- Falsely accused Clinton of rejecting bin Laden offer: Snow advanced the discredited claim that Sudan had offered to "hand over" Osama bin Laden to the United States in the 1990s, but that the Clinton administration responded, "Nah, don't want to do it." But this claim is derived from an August 11, 2002, article on right-wing news website NewsMax that distorted a speech Clinton made in 2002. Indeed, the bipartisan 9-11 Commission found (page 3) "no reliable evidence to support" the claim that Sudan offered bin Laden to the United States and determined that, based on Clinton's testimony, in "wrongly recounting a number of press stories he had read," Clinton had "misspoken" in his 2002 speech. [Fox News' Weekend Live, 2/25/06]
- Claimed botched CIA attack on Ayman Al-Zawahiri "was a success": Snow claimed the January 13 CIA drone attack in western Pakistan targeting top Al Qaeda official al-Zawahiri "was a success." Further, Snow and guest Richard Miniter both claimed the attack "knocked off four to five key Al Qaeda" figures. In fact, the strike reportedly killed at least 18 civilians, sparking widespread Pakistani condemnation and protests. Initially, U.S. officials claimed that, at minimum, some high level Al Qaeda officials were among those killed in the attacks, but this claim was never officially confirmed. A January 20 Financial Times report (subscription required) noted: "Pakistani intelligence official confirmed the identities [of alleged Al Qaeda officals] were made on the basis of intelligence information and not 'facts gathered through DNA tests or any other means.' " [Fox News' Weekend Live, 1/21/06]
- Deemed Gitmo "the most humane prisoner-of-war facility in history": In a June 15, 2005, column, Snow wrote that the Pentagon's military detention facility at Guantánamo Bay, Cuba, "may be the most humane prisoner-of-war facility in history."
- Called immigrants rights protestors "idiots": In response to Republican strategist Linda Chavez's claim that the flying of Mexican flags by Mexican-Americans at a 1994 protest led to the passage of California's controversial Proposition 187, Snow said, "So, to quote the famous movie Napoleon Dynamite --'idiots.' " [Fox News' Weekend Live, 4/1/06]
From the December 24, 2005, edition of Fox News' Weekend Live:
SNOW: Shortly after its [FISA's] passage, your then-president, Jimmy Carter, signed an executive order that authorized the attorney general to approve electronic surveillance to acquire foreign intelligence information without a court order and then, subject to having the attorney general sign off. That's exactly what this president is doing, corrrect?
CHAVEZ: The president has the inherent authority under the Constitution. There have been a series of Supreme Court rulings. There's been a most recent ruling by 2002 of the FISA appeals court.
SNOW: It was the FISA court -- something called In re: Sealed Case 2002 [sic], where it says the president's inherent authority allows him to do this.
SNOW: As a matter of fact, when they seized the laptop of Zacarias Moussaoui, FBI agents decided not to go ahead and look at the contents because they were afraid they couldn't establish probable cause because they had no definite proof that the guy was a terrorist.
From the January 21 edition of Weekend Live:
SNOW: What seems also odd about this is that the tape was released just about a day after it became perfectly obvious that the CIA strike -- the Predator strike in western Pakistan -- was a success.
MINITER: A great success.
SNOW: They not only -- they not only hit a place where Zawahiri had met earlier with [Abu Faraj] al-Libbi -- who has since fallen into American clutches -- but also, it knocked off four to five key Al Qaeda guys.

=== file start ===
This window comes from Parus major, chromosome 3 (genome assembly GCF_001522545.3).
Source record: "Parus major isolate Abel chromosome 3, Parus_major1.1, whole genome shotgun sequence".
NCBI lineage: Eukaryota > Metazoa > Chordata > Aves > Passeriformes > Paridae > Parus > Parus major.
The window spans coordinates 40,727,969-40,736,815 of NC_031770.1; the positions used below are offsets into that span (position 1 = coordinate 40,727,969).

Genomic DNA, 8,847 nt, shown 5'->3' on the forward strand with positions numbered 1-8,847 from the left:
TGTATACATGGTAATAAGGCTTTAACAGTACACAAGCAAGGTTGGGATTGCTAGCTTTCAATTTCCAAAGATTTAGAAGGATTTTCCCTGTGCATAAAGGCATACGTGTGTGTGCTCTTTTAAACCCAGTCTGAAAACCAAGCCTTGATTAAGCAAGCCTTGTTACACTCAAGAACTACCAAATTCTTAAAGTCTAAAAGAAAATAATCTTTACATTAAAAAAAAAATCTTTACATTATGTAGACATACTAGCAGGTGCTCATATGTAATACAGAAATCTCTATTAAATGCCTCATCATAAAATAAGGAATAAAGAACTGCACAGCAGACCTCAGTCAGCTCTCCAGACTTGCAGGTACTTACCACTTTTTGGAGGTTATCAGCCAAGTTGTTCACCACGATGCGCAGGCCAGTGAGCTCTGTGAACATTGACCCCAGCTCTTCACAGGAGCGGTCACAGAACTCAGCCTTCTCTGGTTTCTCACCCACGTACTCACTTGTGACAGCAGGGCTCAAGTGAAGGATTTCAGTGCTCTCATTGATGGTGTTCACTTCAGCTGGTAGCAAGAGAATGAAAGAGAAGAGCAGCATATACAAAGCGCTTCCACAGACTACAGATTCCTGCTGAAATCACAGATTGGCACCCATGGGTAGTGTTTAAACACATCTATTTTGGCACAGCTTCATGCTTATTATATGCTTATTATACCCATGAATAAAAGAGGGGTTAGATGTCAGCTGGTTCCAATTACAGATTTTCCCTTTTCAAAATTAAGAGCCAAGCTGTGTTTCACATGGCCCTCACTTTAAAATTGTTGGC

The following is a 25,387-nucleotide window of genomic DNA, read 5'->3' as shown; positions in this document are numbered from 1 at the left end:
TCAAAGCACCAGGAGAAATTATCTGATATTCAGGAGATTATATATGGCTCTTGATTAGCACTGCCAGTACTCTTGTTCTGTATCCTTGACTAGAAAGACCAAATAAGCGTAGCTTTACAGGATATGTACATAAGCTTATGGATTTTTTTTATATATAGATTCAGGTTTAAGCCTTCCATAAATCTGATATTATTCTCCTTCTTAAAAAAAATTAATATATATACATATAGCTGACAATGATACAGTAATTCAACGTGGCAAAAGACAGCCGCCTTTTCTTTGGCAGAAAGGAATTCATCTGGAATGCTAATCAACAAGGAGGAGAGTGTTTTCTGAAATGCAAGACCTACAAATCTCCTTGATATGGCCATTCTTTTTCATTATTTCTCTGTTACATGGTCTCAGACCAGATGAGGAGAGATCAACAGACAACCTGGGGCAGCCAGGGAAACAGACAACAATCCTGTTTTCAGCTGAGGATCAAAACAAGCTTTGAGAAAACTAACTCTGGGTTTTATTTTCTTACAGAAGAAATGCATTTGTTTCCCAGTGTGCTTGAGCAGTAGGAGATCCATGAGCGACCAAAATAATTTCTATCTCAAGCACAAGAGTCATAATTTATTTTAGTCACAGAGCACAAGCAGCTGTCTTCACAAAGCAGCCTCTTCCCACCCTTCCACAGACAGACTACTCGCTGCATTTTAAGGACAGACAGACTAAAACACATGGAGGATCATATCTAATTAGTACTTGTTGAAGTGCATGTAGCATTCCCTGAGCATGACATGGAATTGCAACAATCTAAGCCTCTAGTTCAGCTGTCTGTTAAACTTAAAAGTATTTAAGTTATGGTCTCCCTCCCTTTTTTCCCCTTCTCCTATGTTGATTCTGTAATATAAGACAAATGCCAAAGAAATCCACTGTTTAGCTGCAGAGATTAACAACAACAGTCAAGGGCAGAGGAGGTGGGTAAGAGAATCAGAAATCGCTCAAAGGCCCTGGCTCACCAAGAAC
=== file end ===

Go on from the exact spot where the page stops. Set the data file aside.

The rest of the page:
MINITER: Right, including the head of the Kunar Province operations, which is the main battleground in Afghanistan against U.S. forces at the moment. And their top bomb maker and poison gas maker. You know, it's a great hit from the "war on terror" perspective. Also, they werevery careful to wait until the sun had set, because, by that time, the meal would have been put down, and men and women eat separately in that part of Pakistan, so the Predator waited, hoping to avoid civilian casualties -- a point that gets lost in all this coverage.
SNOW: Well, it does get lost in the coverage mainly because people don't -- you know, they don't understand the end of the eye -- they don't understand any of that stuff.
SNOW: Bob, let me ask you a different question. On the surveillance front: You've got a bin Laden tape -- there've been people saying the government should not be able to listen to Al Qaeda people talking to American citizens. What does that do politically to the Democratic opposition to the surveillance plan, if anything?
BECKEL: Well, first of all, I'll tell you, it obviously says more -- I don't -- if you've got a surveillance plan -- I haven't seen one single thing come out of this surveillance plan. I would assume, by now, that somebody in the administration --
SNOW: But, wait a minute, is that not a sign of success? If you have surveillance and you don't have crime, that would seem to be a sign of success.
From the February 25 edition of Weekend Live:
SNOW: You know also that some of those people who were lunching with bin Laden offered to hand him over -- to serve as the go-between between the government of Sudan and the U.S. -- during the Clinton years. And the Clinton administration said, "Nah, don't want to do it." So, it's an interesting tale.
From the April 1 edition of Weekend Live:
SNOW: Give me your response to sort of pro-immigrant groups that are doing rallies like this and waving Mexican and other flags -- are they doing more harm than good to their cause?
CHAVEZ: They're doing a lot of harm. And, in fact, back in 1994, when California considered an anti-immigrant provision -- Proposition 187 -- that was -- that initiative was actually going down in the polls. It was ahead a week before the election by only one point, then 70,000 Mexican-Americans took to the streets flying Mexican flags and -- guess what? -- it won by 59 percent. So, these folks would do a whole lot better if they would only fly the Red, White, and Blue.
SNOW: So, to quote the famous movie Napoleon Dynamite --"idiots."